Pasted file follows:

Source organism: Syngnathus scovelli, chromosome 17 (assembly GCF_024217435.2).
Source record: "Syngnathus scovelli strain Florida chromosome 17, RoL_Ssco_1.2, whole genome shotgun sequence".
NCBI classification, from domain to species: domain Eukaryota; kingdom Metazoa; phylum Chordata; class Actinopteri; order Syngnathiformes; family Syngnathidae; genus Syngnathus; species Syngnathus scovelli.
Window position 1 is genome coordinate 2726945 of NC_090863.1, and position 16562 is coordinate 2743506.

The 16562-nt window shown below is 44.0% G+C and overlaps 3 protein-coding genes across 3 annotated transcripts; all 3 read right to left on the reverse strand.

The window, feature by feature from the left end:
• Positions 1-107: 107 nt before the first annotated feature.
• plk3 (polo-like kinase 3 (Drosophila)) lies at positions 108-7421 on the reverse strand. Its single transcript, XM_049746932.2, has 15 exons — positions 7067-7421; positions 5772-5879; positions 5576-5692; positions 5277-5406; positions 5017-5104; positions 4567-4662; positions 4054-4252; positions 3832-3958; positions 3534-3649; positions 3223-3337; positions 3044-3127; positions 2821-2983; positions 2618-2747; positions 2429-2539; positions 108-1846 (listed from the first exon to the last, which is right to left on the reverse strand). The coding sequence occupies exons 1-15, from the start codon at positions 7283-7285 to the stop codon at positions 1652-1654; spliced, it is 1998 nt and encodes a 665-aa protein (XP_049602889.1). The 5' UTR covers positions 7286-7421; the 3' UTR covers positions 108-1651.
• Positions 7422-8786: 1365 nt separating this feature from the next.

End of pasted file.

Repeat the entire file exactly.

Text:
Source organism: Syngnathus scovelli, chromosome 17 (assembly GCF_024217435.2).
Source record: "Syngnathus scovelli strain Florida chromosome 17, RoL_Ssco_1.2, whole genome shotgun sequence".
NCBI classification, from domain to species: domain Eukaryota; kingdom Metazoa; phylum Chordata; class Actinopteri; order Syngnathiformes; family Syngnathidae; genus Syngnathus; species Syngnathus scovelli.
Window position 1 is genome coordinate 2726945 of NC_090863.1, and position 16562 is coordinate 2743506.

The 16562-nt window shown below is 44.0% G+C and overlaps 3 protein-coding genes across 3 annotated transcripts; all 3 read right to left on the reverse strand.

The window, feature by feature from the left end:
• Positions 1-107: 107 nt before the first annotated feature.
• plk3 (polo-like kinase 3 (Drosophila)) lies at positions 108-7421 on the reverse strand. Its single transcript, XM_049746932.2, has 15 exons — positions 7067-7421; positions 5772-5879; positions 5576-5692; positions 5277-5406; positions 5017-5104; positions 4567-4662; positions 4054-4252; positions 3832-3958; positions 3534-3649; positions 3223-3337; positions 3044-3127; positions 2821-2983; positions 2618-2747; positions 2429-2539; positions 108-1846 (listed from the first exon to the last, which is right to left on the reverse strand). The coding sequence occupies exons 1-15, from the start codon at positions 7283-7285 to the stop codon at positions 1652-1654; spliced, it is 1998 nt and encodes a 665-aa protein (XP_049602889.1). The 5' UTR covers positions 7286-7421; the 3' UTR covers positions 108-1651.
• Positions 7422-8786: 1365 nt separating this feature from the next.